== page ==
Regardless of your skin type, your skin produces natural oils, known as sebum, as a way of keeping itself moisturized and hydrated. However, sometimes your skin produces an excessive amount of oil, leaving your skin with an unpleasant shine—you’ve got oily skin.
A lot of people think that diet plays a big role in how much oil your skin produces—they say the more unhealthy, greasy food you eat, the worse your oily skin will become. While diet does affect oily skin—not to mention waistlines—it’s only one small part of what causes oily skin.
One of the biggest factors in whether or not you’ll have oily skin is genetics. If many of your family members have oily skin, there’s a good chance that you will too. Sebum is produced by the sebaceous glands, and if larger glands run in your family, it’s probably one of the less pleasant inheritances you’ll receive from your parents.
Think back to your early teenage years, or ask any teenager—oily skin is one of the less enjoyable side effects of changing hormones in puberty. Unfortunately, your body goes through hormonal changes as you approach menopause as well, which is why many older women struggle with oily skin later in life as well.
Just because you haven’t hit menopause yet, it doesn’t necessarily mean you’re in the clear. Some women even report that their skin becomes oilier during their menstrual cycle due to the overabundance of hormones that their body is producing. The same thing goes for pregnant women—part of that mom-to-be glow could really just be oily skin from raging hormones.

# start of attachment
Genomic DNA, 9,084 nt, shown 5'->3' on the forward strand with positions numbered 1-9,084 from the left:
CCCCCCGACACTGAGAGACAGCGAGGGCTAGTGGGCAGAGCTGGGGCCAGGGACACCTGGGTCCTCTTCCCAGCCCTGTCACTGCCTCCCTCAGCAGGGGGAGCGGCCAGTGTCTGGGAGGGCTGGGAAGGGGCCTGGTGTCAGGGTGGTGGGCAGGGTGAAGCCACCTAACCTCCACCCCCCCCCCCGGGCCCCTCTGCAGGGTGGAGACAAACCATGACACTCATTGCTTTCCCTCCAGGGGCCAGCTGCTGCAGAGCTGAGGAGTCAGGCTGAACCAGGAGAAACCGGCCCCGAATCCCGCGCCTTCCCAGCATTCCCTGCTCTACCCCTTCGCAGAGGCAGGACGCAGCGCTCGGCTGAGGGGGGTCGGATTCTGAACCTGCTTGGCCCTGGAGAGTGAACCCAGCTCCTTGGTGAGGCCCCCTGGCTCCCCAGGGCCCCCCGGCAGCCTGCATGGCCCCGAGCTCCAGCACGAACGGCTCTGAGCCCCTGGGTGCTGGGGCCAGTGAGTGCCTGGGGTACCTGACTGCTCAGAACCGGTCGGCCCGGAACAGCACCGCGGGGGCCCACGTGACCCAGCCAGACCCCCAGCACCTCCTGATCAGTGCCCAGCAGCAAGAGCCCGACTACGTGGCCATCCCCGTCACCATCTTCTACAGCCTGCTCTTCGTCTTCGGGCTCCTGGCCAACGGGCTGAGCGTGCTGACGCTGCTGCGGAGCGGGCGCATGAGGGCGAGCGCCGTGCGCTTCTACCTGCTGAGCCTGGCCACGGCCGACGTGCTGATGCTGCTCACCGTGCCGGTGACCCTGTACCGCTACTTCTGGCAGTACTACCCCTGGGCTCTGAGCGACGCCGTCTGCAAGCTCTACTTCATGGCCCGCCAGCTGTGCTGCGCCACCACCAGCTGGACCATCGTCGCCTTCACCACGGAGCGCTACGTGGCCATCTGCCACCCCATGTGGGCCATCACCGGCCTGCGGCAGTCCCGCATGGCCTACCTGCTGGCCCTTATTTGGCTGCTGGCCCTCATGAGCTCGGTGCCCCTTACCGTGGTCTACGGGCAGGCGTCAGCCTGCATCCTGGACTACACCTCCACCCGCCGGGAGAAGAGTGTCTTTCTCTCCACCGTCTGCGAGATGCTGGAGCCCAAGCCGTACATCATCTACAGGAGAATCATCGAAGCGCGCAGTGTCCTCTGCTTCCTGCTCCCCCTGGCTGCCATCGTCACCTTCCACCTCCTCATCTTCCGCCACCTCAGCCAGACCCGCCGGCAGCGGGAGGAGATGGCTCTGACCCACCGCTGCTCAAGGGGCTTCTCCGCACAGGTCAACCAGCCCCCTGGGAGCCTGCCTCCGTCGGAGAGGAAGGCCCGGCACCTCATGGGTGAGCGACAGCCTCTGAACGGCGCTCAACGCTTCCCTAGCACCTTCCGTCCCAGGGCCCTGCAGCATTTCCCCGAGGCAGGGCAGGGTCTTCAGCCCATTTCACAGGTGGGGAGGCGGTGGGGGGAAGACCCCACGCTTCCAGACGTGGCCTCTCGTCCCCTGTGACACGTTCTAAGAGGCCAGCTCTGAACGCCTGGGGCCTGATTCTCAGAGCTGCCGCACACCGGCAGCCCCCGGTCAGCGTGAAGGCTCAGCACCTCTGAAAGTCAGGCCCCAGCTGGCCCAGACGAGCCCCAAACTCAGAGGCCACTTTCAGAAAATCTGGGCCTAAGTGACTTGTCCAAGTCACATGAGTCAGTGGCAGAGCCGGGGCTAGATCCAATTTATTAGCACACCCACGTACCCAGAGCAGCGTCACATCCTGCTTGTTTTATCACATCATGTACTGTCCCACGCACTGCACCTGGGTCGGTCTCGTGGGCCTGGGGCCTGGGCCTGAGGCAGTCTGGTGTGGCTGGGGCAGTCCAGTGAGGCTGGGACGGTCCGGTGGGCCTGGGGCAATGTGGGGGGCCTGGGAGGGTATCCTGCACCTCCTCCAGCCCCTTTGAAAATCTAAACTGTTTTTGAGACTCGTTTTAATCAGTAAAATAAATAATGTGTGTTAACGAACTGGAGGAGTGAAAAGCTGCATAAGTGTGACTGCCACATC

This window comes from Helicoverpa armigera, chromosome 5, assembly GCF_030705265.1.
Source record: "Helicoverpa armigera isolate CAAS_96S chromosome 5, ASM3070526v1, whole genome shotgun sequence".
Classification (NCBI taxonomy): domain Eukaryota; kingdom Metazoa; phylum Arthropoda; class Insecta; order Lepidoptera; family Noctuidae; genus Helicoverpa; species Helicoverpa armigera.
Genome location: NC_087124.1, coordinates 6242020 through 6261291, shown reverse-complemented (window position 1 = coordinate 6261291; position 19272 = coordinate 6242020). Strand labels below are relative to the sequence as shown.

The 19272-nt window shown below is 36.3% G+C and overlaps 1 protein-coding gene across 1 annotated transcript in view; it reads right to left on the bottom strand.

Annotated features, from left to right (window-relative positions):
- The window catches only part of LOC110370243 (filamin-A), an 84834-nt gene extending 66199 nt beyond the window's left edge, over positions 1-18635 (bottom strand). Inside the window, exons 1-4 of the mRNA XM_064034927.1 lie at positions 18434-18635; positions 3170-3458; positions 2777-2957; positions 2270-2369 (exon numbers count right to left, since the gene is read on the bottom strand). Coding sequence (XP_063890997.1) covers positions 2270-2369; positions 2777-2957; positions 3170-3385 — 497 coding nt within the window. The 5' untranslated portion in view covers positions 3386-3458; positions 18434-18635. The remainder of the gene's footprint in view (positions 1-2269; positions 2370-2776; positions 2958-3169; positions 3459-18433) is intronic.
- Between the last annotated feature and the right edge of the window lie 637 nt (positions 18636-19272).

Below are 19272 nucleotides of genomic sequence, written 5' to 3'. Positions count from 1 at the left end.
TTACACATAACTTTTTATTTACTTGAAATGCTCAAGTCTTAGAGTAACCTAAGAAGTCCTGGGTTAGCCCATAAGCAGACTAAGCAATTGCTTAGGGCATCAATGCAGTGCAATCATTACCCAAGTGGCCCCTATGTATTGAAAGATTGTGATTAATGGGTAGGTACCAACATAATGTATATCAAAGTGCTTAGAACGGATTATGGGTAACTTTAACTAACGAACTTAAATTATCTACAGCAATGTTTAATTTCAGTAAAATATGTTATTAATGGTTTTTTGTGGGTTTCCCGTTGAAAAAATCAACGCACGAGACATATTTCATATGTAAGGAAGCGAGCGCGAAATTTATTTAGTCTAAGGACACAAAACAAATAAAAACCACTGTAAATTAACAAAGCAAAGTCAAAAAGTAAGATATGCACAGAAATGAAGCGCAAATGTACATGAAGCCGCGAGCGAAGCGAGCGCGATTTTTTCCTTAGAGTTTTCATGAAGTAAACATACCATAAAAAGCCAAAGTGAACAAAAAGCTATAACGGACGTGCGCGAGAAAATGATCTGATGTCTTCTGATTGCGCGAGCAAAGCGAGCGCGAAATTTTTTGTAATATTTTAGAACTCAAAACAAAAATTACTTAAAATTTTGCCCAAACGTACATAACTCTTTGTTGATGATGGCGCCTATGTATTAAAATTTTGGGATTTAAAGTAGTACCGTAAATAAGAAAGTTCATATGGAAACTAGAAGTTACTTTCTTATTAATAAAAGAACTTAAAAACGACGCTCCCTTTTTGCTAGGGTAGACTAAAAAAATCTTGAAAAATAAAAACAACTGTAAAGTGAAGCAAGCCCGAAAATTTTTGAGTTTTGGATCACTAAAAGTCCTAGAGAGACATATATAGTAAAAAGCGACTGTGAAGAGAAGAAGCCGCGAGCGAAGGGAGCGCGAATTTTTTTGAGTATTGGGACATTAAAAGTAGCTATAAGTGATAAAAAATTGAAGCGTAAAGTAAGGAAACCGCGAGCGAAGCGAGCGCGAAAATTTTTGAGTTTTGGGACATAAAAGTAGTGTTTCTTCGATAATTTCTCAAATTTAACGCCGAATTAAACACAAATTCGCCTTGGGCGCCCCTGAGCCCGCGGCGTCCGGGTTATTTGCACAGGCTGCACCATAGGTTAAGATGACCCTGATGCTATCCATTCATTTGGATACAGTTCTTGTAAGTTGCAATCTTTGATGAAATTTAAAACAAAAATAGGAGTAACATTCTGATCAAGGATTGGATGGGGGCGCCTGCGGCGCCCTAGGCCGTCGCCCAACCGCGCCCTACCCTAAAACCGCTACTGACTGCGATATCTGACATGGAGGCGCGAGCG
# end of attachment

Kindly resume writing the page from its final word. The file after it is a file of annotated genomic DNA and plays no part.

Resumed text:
Even your stress level affects hormones, and can therefore lead to oily skin. Don’t be surprised to see your face take on an extra sheen after an argument or intense board meeting. When you’re stressed out, your body produces a hormone called cortisol—higher levels of cortisol in the body lead to increased oil production, thus leading to oily skin.
Taking certain medications, such as birth control pills or steroids, can lead to oily skin. Because of the way they alter your physiological state, oily skin is often a side effect.
Physicians always stress the importance of sun protection. Since prolonged exposure to UV rays, including tanning beds, temporarily dries out the skin, the body goes into damage control mode, producing extra oil as a response to the perceived injury. This ends up leaving you with oily skin.
Incorrect Skin Care
If you’re not doing it properly, your anti-aging skin care routine can actually force your body to produce more sebum, which leads to oily skin. For example, if you use a cleanser that doesn’t match your skin type, it can lead to dryness and irritation. Certain skin care tools like rough wash clothes, cleansing brushes, hand mitts, buff puffs, and strips can also dry out the skin. To try and correct the problem, your oil production will naturally go into overdrive.